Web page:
“Job satisfaction; chance for advancement; contribute to the team; professional growth; financial reward; status/prestige; etc.; etc.” These are some of the elements professionals typically cite for staying in or, when dissatisfied, for leaving a company. Yet research shows that nearly 80% of the people who stay in or leave a company do so primarily because of their immediate manager. Here are some things every retention-minded Sales Manager should be thinking about.
That’s a rather daunting statistic. But the Gallup folks who wrote “First Break all The Rules” make a very strong case, based on hundreds of thousands of interviews, in explaining the key role that the immediate manager plays when it comes to retaining employees.
The front line sales manager assumes this critical role when you look at any sales force. He or she has a major impact on their people every day.
Consider the following pieces of research:
- The most significant need of creative people, according to the Yankolovich Group, is an “intense desire for feedback.” People need to know how they are doing and it is the manager’s job to provide that feedback, even if it is difficult.
- When an individual is in a bad relationship with his or her manager, they will spend a significant part of their non-working time thinking about that manager.
- Most sales managers claim that they coach their people 6-10 times a year; most salespeople say they are coached by their managers one or twice a year.
- Sales managers complain that one of the biggest issues they encounter as managers is that their people don’t do what they want them to do. Most salespeople complain that they are not totally clear as to what their managers expect of them.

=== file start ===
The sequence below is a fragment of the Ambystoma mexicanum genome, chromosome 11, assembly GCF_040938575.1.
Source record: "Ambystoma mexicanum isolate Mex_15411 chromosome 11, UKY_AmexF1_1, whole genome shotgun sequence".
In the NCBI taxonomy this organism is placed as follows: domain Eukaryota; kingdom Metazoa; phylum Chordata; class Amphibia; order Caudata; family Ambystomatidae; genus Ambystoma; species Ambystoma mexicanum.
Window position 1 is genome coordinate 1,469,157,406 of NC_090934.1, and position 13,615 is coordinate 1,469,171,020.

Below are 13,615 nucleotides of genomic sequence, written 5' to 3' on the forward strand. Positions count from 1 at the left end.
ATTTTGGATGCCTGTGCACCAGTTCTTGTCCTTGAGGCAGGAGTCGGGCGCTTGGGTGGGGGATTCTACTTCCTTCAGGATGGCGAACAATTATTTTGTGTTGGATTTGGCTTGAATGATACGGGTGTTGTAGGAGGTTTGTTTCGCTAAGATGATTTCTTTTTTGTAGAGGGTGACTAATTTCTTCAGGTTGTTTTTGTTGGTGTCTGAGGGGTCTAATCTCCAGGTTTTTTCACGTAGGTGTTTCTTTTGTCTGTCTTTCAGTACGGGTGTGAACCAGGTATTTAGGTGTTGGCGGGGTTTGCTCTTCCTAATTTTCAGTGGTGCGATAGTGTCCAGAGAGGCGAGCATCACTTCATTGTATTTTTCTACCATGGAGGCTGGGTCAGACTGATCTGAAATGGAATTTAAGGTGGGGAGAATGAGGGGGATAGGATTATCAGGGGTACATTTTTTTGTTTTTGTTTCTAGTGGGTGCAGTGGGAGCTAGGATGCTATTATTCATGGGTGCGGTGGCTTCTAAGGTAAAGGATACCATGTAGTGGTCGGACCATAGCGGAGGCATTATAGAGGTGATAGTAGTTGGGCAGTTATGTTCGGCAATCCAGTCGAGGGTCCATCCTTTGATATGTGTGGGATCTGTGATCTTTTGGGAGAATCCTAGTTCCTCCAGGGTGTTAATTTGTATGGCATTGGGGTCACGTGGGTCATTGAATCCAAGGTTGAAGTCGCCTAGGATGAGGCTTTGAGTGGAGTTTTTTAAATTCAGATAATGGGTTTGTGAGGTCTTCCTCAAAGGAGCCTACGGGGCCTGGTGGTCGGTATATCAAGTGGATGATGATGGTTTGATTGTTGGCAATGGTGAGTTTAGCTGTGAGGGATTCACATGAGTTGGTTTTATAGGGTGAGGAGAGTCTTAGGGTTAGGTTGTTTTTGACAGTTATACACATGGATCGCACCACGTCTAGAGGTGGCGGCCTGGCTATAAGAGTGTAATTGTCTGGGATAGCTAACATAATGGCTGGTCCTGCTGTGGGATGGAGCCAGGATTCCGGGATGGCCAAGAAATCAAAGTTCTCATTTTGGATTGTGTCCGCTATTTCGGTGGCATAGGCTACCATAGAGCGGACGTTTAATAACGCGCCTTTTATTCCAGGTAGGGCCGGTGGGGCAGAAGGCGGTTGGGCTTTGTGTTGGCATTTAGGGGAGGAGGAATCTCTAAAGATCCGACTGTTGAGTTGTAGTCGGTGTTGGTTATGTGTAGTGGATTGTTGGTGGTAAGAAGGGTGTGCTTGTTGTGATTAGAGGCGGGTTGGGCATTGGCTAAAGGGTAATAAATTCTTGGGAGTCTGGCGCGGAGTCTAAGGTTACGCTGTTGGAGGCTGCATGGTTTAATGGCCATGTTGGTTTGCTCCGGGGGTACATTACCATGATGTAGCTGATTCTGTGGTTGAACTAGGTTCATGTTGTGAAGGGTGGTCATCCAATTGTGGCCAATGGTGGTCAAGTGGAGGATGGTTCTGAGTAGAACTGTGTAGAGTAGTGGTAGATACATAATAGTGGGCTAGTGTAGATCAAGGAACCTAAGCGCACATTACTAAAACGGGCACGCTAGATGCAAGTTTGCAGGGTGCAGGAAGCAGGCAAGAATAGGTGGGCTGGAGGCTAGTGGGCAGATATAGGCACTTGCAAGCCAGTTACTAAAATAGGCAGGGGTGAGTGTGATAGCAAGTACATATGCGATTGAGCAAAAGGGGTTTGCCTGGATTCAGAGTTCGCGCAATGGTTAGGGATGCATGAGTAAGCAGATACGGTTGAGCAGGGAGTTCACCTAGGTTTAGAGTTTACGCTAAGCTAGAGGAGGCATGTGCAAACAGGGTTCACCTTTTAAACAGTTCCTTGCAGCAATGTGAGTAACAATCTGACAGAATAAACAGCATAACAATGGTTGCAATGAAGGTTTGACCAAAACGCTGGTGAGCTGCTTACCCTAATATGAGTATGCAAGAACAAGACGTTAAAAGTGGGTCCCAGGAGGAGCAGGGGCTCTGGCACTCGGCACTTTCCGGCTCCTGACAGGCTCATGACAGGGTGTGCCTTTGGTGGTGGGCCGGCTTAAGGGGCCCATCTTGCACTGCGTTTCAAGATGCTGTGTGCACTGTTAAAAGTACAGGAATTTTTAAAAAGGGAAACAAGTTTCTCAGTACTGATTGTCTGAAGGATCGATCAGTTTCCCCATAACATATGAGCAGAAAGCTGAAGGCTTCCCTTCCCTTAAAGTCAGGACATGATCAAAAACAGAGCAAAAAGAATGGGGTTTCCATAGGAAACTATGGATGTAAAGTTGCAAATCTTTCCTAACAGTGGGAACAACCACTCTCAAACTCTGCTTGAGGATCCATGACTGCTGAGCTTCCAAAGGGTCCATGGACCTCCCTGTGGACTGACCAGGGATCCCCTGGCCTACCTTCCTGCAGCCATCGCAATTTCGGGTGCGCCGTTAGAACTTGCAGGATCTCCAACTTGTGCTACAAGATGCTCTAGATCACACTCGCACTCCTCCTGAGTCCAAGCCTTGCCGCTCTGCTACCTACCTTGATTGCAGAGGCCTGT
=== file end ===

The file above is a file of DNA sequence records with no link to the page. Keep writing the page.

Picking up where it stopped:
We are not sharing these bits and pieces of research to make you uncomfortable. And we are not doing it just to grab your attention. We are doing this to make you aware of the disparities that exist between perception and reality when it comes to managing people and how important your role is. We encourage you to remember how significantly you impact your people, and how sensitive you need to be with respect to how much power you have when it comes to your direct reports.
And with that in mind, we will occasionally use this Blog to share with you a thought, recommendation, skill, approach or methodology to help you manage your people more effectively. That doesn’t mean you are not doing a great job now. We just want to remind you of the things you can do to keep your people growing.
Please let us know if the tips are helpful. And like with the sales tips, you will see that we respond very quickly and enthusiastically to your suggestions and recommendations. So let’s hear from you as the process evolves.